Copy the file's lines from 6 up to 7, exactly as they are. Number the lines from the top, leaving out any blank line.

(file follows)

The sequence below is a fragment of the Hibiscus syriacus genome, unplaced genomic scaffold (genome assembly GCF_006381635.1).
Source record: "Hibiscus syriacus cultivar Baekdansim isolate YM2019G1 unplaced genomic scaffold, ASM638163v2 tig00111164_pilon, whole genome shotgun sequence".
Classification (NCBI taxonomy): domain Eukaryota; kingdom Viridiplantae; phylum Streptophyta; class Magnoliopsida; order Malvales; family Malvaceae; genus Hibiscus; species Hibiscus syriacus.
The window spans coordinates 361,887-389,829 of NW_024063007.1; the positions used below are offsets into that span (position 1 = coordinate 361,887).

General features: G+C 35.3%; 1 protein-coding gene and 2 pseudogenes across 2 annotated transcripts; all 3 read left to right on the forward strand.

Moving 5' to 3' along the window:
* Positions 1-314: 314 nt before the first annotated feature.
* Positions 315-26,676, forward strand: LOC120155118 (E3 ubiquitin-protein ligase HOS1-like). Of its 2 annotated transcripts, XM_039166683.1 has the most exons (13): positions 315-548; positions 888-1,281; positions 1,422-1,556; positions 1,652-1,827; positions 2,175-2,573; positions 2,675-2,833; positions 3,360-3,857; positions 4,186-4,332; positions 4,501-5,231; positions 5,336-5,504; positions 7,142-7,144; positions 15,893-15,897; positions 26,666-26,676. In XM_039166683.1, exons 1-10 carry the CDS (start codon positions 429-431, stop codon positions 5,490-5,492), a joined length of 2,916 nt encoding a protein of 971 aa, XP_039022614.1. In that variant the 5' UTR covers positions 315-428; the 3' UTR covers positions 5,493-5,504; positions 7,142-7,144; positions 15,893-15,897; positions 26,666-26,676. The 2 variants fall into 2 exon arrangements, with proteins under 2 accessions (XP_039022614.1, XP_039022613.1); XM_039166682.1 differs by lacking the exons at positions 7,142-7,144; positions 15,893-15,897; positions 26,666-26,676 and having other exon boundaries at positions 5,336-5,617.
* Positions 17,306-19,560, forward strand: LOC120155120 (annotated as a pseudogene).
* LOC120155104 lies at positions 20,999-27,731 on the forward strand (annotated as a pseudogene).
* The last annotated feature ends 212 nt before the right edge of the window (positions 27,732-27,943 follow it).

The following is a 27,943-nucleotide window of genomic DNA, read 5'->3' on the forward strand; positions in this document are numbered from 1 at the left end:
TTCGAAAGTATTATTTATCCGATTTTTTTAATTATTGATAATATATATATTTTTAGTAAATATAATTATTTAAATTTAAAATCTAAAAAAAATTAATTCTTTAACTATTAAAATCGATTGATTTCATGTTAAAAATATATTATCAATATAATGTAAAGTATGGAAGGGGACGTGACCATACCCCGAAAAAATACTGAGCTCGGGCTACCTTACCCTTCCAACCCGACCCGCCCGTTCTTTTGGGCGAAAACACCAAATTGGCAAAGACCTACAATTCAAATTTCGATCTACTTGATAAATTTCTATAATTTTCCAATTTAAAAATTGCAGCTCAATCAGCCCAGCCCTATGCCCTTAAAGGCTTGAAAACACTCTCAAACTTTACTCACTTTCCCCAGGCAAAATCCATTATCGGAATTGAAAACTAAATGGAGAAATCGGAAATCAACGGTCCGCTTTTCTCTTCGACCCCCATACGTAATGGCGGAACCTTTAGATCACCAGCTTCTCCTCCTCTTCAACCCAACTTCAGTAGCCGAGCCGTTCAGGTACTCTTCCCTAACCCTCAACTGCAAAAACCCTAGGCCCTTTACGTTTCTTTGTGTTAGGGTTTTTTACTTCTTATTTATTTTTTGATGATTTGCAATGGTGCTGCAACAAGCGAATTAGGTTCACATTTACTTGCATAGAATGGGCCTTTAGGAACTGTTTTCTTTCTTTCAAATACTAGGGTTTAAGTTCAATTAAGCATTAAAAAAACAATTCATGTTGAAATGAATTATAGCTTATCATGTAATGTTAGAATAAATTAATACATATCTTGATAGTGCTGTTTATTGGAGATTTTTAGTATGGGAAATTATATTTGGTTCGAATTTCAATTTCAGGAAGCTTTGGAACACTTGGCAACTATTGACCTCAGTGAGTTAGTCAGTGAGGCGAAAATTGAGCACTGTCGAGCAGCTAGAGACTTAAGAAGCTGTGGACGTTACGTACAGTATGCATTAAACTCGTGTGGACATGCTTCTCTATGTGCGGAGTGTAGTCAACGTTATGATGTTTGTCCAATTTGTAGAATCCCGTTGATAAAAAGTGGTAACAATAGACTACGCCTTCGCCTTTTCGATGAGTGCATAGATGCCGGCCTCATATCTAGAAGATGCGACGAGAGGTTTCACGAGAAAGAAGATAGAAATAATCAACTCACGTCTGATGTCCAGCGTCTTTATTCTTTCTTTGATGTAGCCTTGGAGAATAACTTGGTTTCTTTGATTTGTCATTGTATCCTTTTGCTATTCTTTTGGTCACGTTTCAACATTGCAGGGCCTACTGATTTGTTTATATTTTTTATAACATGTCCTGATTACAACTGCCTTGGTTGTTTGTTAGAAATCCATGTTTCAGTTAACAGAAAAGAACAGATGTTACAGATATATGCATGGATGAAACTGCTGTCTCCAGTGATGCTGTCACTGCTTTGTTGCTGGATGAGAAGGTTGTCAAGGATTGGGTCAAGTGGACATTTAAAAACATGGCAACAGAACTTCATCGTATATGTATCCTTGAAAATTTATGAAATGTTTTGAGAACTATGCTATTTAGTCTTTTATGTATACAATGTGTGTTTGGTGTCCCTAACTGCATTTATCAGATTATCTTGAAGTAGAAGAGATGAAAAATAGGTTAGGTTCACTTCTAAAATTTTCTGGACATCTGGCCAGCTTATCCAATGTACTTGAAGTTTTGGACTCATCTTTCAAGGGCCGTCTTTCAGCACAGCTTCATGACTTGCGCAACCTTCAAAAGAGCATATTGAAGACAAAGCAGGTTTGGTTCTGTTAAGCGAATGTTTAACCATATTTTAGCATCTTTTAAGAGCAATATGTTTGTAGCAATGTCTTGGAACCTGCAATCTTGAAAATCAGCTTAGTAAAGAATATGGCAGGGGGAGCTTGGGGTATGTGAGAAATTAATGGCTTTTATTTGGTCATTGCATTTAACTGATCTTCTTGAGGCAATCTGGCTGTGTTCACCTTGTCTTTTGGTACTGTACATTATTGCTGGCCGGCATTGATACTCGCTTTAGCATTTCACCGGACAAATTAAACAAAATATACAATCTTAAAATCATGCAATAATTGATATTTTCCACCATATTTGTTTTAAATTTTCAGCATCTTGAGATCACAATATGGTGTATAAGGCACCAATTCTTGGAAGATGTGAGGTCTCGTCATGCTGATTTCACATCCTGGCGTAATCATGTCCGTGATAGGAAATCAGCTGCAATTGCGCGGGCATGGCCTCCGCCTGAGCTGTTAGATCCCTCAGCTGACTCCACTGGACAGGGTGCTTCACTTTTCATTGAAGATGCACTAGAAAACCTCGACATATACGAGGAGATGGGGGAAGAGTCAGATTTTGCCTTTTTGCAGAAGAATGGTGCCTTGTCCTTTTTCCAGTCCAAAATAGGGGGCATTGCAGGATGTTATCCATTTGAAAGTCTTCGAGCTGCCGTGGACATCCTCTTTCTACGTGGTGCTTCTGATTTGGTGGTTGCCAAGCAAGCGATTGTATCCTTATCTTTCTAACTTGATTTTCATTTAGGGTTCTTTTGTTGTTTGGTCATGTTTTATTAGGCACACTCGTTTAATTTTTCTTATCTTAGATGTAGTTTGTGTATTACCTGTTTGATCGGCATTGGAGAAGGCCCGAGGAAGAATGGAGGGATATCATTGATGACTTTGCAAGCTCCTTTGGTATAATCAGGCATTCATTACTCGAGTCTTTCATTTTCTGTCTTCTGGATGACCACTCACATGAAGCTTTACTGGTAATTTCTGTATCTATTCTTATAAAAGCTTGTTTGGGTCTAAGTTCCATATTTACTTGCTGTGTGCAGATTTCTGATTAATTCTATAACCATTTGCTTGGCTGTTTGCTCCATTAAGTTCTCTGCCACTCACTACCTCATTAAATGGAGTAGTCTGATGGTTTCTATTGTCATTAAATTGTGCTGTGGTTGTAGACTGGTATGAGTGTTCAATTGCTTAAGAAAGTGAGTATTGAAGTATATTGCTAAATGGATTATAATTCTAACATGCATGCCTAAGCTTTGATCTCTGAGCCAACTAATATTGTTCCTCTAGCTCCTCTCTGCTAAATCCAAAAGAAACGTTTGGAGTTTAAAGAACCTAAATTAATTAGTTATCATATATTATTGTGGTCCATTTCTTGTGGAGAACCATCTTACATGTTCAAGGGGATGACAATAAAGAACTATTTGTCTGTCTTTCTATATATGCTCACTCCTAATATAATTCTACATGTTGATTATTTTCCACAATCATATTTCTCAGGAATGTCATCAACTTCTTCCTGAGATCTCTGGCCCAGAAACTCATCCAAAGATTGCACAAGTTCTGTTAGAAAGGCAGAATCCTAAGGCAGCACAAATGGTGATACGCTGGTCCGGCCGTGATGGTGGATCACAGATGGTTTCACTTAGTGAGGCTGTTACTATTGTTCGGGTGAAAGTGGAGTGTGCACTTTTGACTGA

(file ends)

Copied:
Moving 5' to 3' along the window:
* Positions 1-314: 314 nt before the first annotated feature.